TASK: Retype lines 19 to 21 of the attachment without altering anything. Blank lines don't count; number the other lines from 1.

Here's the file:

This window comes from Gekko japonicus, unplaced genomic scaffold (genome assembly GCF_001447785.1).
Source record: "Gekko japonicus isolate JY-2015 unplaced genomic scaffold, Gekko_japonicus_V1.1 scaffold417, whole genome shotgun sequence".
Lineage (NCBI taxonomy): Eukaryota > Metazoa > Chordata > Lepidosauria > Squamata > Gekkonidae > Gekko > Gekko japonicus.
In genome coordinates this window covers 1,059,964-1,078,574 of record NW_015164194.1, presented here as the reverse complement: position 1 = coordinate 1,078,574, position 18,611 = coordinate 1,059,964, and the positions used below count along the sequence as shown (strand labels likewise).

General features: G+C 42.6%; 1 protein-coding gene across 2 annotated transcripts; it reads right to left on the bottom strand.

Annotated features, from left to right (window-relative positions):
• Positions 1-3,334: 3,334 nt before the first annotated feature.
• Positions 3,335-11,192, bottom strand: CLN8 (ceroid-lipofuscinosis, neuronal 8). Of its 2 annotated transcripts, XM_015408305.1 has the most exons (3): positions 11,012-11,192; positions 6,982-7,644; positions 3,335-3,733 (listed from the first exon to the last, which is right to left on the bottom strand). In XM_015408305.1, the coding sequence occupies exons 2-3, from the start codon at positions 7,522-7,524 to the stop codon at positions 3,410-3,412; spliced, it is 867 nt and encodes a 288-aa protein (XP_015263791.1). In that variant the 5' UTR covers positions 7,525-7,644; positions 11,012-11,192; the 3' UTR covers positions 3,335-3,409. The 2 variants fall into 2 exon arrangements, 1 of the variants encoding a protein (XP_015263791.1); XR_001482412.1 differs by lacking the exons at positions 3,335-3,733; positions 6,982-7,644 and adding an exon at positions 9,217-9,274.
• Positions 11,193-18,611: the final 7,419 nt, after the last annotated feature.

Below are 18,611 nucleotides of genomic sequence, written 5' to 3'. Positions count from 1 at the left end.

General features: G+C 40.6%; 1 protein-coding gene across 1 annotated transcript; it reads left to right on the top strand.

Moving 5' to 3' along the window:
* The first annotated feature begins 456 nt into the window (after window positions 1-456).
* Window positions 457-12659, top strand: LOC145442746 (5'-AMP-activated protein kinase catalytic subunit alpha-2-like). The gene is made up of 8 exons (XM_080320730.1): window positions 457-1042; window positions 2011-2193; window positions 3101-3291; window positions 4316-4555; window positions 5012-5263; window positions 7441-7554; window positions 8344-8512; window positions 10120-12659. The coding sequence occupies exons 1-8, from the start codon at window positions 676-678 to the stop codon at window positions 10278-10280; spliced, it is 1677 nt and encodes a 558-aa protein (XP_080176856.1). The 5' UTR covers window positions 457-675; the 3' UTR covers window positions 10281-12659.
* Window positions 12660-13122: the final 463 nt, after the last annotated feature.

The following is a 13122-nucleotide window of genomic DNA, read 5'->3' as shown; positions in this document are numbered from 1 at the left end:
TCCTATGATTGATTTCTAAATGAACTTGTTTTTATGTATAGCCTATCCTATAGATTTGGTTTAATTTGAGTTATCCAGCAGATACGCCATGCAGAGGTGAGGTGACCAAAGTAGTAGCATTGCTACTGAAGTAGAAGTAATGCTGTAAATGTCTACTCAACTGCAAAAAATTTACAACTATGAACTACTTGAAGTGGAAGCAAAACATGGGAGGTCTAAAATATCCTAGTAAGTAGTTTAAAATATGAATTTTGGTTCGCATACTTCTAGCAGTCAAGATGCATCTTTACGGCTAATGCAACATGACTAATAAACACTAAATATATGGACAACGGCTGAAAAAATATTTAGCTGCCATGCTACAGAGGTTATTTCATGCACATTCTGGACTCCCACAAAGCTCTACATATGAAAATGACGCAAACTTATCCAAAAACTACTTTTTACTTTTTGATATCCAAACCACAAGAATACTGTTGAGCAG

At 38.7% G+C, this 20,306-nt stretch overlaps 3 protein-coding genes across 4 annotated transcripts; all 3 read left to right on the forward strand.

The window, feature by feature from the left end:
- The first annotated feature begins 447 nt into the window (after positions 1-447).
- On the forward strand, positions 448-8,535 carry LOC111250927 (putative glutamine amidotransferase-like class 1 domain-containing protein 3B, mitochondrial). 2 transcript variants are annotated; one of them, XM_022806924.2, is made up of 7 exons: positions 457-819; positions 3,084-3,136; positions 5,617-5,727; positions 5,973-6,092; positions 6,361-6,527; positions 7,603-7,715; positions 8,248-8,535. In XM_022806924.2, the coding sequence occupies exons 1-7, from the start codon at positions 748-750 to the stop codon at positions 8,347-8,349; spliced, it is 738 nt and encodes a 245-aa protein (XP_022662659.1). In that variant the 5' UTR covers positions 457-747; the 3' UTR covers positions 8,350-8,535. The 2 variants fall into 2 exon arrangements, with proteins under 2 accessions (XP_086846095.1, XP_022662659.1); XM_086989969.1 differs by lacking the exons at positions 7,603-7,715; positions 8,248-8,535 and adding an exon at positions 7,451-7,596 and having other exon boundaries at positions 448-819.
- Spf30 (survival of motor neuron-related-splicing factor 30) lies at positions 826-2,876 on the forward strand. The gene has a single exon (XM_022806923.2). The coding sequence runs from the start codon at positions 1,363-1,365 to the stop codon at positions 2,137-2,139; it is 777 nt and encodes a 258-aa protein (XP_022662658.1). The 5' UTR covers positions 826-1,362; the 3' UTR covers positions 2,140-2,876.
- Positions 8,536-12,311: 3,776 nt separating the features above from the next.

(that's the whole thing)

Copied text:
The window, feature by feature from the left end:
- The first annotated feature begins 447 nt into the window (after positions 1-447).
- On the forward strand, positions 448-8,535 carry LOC111250927 (putative glutamine amidotransferase-like class 1 domain-containing protein 3B, mitochondrial). 2 transcript variants are annotated; one of them, XM_022806924.2, is made up of 7 exons: positions 457-819; positions 3,084-3,136; positions 5,617-5,727; positions 5,973-6,092; positions 6,361-6,527; positions 7,603-7,715; positions 8,248-8,535. In XM_022806924.2, the coding sequence occupies exons 1-7, from the start codon at positions 748-750 to the stop codon at positions 8,347-8,349; spliced, it is 738 nt and encodes a 245-aa protein (XP_022662659.1). In that variant the 5' UTR covers positions 457-747; the 3' UTR covers positions 8,350-8,535. The 2 variants fall into 2 exon arrangements, with proteins under 2 accessions (XP_086846095.1, XP_022662659.1); XM_086989969.1 differs by lacking the exons at positions 7,603-7,715; positions 8,248-8,535 and adding an exon at positions 7,451-7,596 and having other exon boundaries at positions 448-819.